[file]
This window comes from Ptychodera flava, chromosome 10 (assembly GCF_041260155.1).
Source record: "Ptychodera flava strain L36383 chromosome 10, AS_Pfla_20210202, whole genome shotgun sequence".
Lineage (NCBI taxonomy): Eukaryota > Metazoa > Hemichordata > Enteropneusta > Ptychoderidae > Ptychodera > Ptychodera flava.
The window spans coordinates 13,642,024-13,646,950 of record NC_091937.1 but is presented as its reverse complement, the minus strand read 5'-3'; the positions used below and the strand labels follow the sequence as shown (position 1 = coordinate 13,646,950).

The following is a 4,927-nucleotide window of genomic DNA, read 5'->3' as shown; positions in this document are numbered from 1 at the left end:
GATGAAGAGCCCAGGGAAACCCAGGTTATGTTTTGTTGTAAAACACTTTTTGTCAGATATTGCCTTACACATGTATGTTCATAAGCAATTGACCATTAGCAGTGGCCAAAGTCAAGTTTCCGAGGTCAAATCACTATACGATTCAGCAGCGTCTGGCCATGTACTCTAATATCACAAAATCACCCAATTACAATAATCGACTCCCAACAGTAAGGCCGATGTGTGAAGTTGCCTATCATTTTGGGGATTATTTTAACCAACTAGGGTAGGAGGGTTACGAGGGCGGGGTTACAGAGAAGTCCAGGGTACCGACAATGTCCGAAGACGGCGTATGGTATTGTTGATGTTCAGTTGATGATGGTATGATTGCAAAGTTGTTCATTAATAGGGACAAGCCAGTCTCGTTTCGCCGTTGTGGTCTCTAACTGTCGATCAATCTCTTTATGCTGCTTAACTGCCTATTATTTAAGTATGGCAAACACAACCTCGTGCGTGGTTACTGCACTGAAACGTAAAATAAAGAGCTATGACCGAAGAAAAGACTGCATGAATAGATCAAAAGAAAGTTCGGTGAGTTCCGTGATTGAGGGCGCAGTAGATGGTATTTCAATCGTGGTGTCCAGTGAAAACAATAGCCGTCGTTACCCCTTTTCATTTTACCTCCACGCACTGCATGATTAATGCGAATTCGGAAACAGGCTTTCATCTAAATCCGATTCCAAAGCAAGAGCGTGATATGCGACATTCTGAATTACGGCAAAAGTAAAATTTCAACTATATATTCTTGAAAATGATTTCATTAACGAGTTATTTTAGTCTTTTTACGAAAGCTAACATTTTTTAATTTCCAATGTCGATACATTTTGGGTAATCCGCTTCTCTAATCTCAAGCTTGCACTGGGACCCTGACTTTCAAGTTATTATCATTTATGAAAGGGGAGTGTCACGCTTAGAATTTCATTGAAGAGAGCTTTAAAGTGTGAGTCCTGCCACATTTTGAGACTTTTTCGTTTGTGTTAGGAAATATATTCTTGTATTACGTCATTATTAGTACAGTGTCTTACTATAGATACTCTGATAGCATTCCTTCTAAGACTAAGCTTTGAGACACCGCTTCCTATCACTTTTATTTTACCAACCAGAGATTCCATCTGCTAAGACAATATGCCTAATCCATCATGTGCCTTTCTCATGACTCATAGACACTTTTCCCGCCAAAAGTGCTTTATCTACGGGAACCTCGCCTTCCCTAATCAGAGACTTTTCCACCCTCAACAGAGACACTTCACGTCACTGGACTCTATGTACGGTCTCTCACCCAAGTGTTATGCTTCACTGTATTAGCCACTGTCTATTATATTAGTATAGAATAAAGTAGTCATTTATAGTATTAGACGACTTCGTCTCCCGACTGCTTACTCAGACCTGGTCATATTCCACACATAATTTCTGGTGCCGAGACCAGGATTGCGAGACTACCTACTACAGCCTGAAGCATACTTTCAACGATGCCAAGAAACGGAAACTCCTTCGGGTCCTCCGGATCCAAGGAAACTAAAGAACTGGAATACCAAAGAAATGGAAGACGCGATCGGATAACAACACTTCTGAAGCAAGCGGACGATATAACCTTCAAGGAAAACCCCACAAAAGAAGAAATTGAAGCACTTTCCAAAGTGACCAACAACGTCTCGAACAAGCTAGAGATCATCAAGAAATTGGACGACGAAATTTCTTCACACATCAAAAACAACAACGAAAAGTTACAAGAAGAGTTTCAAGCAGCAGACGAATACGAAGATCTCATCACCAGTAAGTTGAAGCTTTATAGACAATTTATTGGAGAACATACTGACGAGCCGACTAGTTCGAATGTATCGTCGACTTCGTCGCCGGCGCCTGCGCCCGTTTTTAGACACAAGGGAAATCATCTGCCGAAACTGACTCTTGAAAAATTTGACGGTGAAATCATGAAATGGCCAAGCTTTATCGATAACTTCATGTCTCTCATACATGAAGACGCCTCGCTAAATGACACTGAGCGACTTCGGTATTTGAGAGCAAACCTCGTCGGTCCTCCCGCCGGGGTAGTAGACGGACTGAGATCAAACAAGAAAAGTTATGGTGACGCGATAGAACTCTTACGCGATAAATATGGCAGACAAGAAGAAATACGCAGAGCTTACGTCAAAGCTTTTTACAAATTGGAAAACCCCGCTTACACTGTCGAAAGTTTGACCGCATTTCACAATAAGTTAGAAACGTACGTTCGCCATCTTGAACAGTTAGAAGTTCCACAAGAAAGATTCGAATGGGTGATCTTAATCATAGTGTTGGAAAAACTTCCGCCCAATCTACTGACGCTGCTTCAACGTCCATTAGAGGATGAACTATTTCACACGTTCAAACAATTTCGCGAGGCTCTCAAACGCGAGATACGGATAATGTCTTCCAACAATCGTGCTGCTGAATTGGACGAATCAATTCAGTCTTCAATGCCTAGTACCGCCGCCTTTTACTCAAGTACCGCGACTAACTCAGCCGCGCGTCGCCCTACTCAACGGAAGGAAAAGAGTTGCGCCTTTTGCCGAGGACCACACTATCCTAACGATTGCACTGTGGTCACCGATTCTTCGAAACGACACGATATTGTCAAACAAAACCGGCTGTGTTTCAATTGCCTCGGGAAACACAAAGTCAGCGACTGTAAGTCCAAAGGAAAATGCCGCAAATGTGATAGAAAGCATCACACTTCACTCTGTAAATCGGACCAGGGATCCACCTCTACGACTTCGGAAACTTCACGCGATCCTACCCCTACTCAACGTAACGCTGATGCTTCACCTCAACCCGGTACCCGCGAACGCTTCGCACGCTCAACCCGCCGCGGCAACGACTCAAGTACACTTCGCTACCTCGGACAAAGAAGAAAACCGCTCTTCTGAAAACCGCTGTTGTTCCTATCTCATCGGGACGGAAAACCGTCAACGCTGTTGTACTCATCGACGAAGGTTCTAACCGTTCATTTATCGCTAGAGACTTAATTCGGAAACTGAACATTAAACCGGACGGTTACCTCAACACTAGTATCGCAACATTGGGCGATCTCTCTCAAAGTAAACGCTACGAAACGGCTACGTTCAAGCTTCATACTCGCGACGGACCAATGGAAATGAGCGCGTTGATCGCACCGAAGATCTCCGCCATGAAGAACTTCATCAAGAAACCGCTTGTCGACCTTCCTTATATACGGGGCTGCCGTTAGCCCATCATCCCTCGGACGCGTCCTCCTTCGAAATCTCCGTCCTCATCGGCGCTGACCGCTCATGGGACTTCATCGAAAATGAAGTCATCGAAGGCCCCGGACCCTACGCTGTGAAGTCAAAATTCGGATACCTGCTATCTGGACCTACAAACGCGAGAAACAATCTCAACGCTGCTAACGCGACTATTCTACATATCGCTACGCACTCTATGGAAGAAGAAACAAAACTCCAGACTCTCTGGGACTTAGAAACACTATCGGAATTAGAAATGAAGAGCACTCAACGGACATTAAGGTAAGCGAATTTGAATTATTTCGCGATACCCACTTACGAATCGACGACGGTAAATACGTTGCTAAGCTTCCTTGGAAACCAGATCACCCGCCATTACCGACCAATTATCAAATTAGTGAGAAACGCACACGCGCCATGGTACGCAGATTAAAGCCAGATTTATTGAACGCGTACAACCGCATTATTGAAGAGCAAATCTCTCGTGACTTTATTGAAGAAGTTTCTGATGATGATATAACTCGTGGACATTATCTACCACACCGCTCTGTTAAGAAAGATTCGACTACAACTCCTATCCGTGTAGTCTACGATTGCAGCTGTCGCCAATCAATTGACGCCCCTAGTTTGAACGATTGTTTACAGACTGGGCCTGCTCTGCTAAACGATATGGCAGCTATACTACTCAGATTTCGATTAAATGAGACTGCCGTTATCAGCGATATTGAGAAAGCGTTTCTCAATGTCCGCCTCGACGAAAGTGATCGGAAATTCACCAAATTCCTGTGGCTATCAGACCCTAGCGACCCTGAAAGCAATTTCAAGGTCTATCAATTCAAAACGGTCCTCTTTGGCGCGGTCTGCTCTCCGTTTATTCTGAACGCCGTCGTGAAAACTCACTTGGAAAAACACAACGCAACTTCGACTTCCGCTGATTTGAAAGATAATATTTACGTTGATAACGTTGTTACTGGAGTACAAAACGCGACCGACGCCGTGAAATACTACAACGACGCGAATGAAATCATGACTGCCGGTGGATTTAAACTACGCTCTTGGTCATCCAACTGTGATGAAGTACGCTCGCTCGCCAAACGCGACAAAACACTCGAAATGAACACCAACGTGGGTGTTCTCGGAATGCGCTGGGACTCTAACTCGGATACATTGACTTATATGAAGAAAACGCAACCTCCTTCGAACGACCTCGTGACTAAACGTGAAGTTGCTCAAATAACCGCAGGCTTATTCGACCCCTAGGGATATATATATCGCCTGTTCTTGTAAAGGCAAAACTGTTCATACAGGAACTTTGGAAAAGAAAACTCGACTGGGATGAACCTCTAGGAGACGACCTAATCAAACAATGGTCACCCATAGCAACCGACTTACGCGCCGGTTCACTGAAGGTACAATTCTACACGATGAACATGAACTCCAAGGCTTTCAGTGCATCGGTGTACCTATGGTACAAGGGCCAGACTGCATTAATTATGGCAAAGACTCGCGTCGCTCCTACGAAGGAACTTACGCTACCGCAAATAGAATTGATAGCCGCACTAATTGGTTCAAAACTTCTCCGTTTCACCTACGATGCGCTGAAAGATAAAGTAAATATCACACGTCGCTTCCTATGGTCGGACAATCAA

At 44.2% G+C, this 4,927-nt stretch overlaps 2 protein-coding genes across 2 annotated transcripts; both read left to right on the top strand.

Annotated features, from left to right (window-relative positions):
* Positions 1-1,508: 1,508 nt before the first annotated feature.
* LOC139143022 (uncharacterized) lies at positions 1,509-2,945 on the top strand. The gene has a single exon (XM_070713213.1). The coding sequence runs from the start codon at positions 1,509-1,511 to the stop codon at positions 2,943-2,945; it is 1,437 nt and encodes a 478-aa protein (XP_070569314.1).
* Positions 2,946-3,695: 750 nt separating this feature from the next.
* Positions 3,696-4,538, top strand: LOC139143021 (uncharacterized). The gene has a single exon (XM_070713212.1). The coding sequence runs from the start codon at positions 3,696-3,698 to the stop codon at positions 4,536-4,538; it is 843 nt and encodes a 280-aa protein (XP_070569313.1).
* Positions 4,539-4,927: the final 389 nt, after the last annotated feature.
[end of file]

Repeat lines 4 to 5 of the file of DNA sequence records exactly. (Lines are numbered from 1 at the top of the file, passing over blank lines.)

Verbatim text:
The window spans coordinates 13,642,024-13,646,950 of record NC_091937.1 but is presented as its reverse complement, the minus strand read 5'-3'; the positions used below and the strand labels follow the sequence as shown (position 1 = coordinate 13,646,950).

The following is a 4,927-nucleotide window of genomic DNA, read 5'->3' as shown; positions in this document are numbered from 1 at the left end: